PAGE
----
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Overcoming the biggest hurdle to starting a pension


Only 29pc of respondents to the Irish Life survey said they knew how much they needed to live on in retirement. Photo: PA

Only 29pc of respondents to the Irish Life survey said they knew how much they needed to live on in retirement. Photo: PA

Only 29pc of respondents to the Irish Life survey said they knew how much they needed to live on in retirement. Photo: PA

YOU could have a field day exploring the many reasons why half of Irish adults don't yet have a pension plan, but there's no doubt that taking the first step is often the hardest.

"Pension apathy is a big problem in this country," said Jerry Moriarty of the Irish Association of Pension Funds. "It's believed that the first step of setting up the pension is often the biggest hurdle. Once you have done this, then you are more likely to continue a savings habit for the rest of your career and give yourself a better chance of having a substantial pension pot for your later years."

It's somewhat ironic that, according to a recent survey by Irish Life, the age group that is least likely to have a pension plan - those aged 25 to 34 - are also the most optimistic about life after retirement, with two-thirds stating they have no plans to work at all after retirement.

Contrast this with what you might interpret (and Irish Life certainly does) as a lack of preparedness for retirement by those already over 65, who made up half of the 30pc of people who said they had no plans to retire.

Of course, longer life expectancies will play a part in this. Gerry Hassett, managing director of Irish Life Retail, told a recent conference on pensions that actuarial research is showing that "50pc of females currently aged 65 years have a 50pc chance of living beyond 91, and as many as 25pc are likely to live beyond 97 years". For males aged 65, the figures are lower, with 50pc expected to live past the age of 87, and 25pc of these beyond 93 years.

But once you realise that relying on the State pension will only be enough to just keep you out of poverty, the other big question is how much you should put by?

Only 29pc of respondents to the Irish Life survey said they knew how much they needed to live on in retirement.

"In short, something is better than nothing," said Mr Moriarty. "Generally, it is recommended that people put aside approximately 10-15pc of their salary for their pension. However, this depends very much on your personal circumstances and your income needs in retirement.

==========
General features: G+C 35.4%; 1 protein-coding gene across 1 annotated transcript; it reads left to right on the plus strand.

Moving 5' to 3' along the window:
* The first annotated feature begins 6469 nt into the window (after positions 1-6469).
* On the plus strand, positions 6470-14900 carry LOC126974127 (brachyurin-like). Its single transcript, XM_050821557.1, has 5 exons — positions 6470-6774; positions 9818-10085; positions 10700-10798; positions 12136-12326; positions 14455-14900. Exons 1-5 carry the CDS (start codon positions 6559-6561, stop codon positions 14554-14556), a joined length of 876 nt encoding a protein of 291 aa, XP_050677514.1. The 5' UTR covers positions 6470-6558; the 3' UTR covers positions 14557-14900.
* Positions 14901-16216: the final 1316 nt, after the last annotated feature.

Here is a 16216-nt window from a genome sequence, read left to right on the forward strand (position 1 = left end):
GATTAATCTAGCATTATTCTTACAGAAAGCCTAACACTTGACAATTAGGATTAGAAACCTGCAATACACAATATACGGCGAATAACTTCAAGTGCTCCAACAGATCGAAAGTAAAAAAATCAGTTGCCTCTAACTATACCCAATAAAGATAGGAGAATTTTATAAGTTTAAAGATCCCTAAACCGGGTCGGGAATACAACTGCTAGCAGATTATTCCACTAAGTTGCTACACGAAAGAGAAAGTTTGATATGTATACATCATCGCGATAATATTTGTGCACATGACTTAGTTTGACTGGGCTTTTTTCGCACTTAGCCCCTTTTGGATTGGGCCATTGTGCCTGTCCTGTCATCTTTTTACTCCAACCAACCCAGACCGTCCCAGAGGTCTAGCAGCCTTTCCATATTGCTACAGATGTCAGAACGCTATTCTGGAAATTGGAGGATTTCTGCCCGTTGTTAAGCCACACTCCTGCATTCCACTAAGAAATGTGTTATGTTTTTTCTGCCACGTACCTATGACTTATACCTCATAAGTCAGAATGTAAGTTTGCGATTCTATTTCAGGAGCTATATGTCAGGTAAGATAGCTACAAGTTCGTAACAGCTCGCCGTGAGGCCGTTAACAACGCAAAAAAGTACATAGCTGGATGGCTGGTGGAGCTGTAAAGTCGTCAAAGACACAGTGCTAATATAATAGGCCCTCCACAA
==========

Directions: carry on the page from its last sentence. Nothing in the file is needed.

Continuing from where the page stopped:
"Even if you can't meet this recommended contribution rate, then it is still very much worth your while putting in what you can for now."

Needless to say, you will get tax relief on your pension contributions to approved plans, but the extent of this relief generally depends on your age - the older you are, the more generous it is.

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For instance, if you're under 30 years of age and you contribute more than 15pc of your net earnings, you will only get the relief on the first 15pc. Between the age of 30 and 39, this limit rises to 20pc, and to 25pc for those aged 40-49 and so on up to a maximum of 40pc the over 60s.

However, the Irish Life survey shows that of the half of workers in the private sector who have a pension plan, the average contribution rate in a typical defined contribution company pension plan is still only 10pc, even though the average age at which these workers start a pension is in their mid-30s.

"My advice to someone considering contribution rates would be to talk to an independent financial adviser," said Mr Moriarty. "Put in what you can for the moment and then review your contribution rate on a yearly basis.

"When you receive your annual statement is a good time to do this. If you can grow your contribution level incrementally, particularly when you get pay increases, then you will be on the right track for retirement."

The other consideration when starting a pension plan is the risk factor. Another recent Irish Life survey on attitudes to investment risk showed that Irish people are generally conservative investors, with four in 10 saying they are cautious when it comes to investing.


"Taking a very conservative position is generally fine if you are relatively close to retirement, particularly where you've amassed a considerable size fund, and will need to call on it in the next few years," said Mr Moriarty.

"However, if you have decades left before retirement, while opting for the most conservative investment options may appear to be the safe option, it could prove to be the riskiest option in the long-term if you don't generate enough growth.

"Attitude to risk is very personal as will be a person's needs in retirement so they should get specialist investment advice when reviewing their investment options."

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